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A Bright Future

Out Houston dentist Dr. Marcus de Guzman keeps his clients smiling.

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Dr. Marcus de Guzman photographed by Aisha Khan.

Dr. Marcus de Guzman’s Bayou City Smiles Dentistry clinic turned ten this year. That’s ten years of making Houstonians smile.

“We had our staff and their families over to our house in the Heights for a cookout to celebrate,” Dr. de Guzman, 43, says. “I live just a few miles from the clinic, which is nice—I can come home for lunch every day and have a nap and feed our two dogs.” Both dogs are rescues—a terrier mix named Lexie (who came from a hoarding situation) and a senior rescue named Lucas, who is a poodle mix.

But it was a much longer trek for Dr. de Guzman to find his way to Houston. He was born into a long line of doctors and dentists in the Philippines, and when he was nine, his family moved to Athens, Georgia. He got his undergraduate degree in Georgia before moving to Philadelphia to attend the Maurice H. Kornberg School of Dentistry (formerly Temple University School of Dentistry), where he graduated with a Doctor of Dental Medicine degree.

In 2000, he discovered that Houston was one of the top ten cities for dentists who are just starting out, so he thought he would give the city a try.

“It was a large city, and away from my family,” he explains. “I love them to death, but they were always there. Now I love them even more because they have to fly here for a visit.”

The first thing he noticed about Houston was the palm trees and the signs in Spanish. He thought it was all very exotic.

“I planned to stay here for five years,” he says. “Twenty years later, I’m still here! I’ve made so many friends, and met my husband here.” Last February he married his partner of six years, Jessie Diaz. “It was a one-night stand that never ended,” the doctor admits, laughingly. Diaz is much younger than the youthful-looking de Guzman—so much so that the doctor had to show Diaz his driver’s license to prove his age.

Dr. de Guzman enjoys CrossFit, reading (mostly books about history and politics, such as Michelle Obama’s Becoming), and food.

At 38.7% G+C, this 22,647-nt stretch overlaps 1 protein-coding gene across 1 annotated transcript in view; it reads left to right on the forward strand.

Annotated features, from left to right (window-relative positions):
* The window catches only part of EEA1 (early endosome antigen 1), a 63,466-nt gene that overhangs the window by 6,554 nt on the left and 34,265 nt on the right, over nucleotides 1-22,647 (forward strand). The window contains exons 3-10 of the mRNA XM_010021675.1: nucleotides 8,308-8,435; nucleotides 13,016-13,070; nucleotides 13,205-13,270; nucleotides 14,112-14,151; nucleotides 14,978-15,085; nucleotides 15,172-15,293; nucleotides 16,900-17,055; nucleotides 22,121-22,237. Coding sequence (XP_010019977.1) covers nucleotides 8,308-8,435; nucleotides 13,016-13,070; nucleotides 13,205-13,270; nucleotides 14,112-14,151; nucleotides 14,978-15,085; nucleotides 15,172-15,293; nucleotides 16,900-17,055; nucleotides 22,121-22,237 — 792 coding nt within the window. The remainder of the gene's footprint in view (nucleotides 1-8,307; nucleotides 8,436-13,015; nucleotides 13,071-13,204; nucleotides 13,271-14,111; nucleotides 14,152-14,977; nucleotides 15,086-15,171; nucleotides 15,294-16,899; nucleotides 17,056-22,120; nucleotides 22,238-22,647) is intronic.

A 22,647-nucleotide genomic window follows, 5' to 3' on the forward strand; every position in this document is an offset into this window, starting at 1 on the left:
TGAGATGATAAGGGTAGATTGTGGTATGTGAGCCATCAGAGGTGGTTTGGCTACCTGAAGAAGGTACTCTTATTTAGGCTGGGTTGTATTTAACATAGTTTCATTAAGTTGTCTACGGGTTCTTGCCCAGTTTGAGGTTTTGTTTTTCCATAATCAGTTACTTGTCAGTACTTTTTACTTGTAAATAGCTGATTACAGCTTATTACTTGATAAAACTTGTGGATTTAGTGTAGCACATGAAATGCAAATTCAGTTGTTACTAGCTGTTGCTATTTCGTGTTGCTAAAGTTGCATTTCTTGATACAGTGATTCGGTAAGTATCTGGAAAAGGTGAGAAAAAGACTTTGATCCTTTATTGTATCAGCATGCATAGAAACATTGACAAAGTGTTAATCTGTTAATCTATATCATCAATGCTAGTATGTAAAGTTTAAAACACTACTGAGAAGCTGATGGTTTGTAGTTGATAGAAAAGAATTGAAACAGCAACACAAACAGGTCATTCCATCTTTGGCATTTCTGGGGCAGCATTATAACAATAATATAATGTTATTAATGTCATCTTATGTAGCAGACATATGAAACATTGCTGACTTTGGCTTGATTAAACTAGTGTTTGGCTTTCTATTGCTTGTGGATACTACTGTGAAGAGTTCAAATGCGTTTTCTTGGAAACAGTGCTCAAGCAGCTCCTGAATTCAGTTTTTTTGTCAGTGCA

“We do cook at home, but it’s not that good,” he says. “So we eat out a lot—French and Asian food. And we like to follow celebrity chefs, especially while we’re traveling.” When at home, the couple dines at least once a week at 13 Celsius, a wine bar and café in Midtown known for its cheese selection and salumi. For date night, they like the romantic Café Rabelais, a French spot in Rice Village.

Dr. de Guzman has also been involved in many outreach programs, and has initiated oral-health screening programs in local public elementary schools, HIV clinics, and even nightclubs. He was an invaluable volunteer at ASIAC (AIDS Services in Asian Communities) in Philadelphia, doing outreach both in the Asian community and throughout the city. His efforts were recognized in 2000 by the Association of Public Health Dentistry, and he received a Community Dentistry and Dental Public Health Award upon graduation. In Houston, he was a volunteer dentist for the nonprofit Bering-Omega Dental Clinic from 2004 to 2010. He also volunteered to work with the Greater Houston Dental Society’s  dental-assistant training program for two years. He is currently involved with the Human Rights Campaign, and sits on the board of the Executive and Professional Association of Houston in addition to keeping up with treatment advances through his professional organizations.

“I think the digital age is the biggest advancement in dentistry,” he says. “We can make digital impressions with a scanner for crowns right there in the office. You can now get a crown in three hours instead of three weeks.” He is also a Fellow of the International Dental Implant Association (IDIA).

Despite all the technology, what he likes best about his work are his patients.

“I get to know my patients,” he says. “They are my friends and neighbors. When I started Bayou City Smiles, my goal was to be ‘the village dentist’ and be part of the community.”

We’d say he has succeeded, smilingly.

This article appears in the May 2019 edition of OutSmart magazine.


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Marene Gustin

Marene Gustin has written about Texas culture, food, fashion, the arts, and Lone Star politics and crime for television, magazines, the web and newspapers nationwide, and worked in Houston politics for six years. Her freelance work has appeared in the Austin Chronicle, Austin-American Statesman, Houston Chronicle, Houston Press, Texas Monthly, Dance International, Dance Magazine, the Advocate, Prime Living, InTown magazine, OutSmart magazine and web sites CultureMap Houston and Austin, Eater Houston and Gayot.com, among others.

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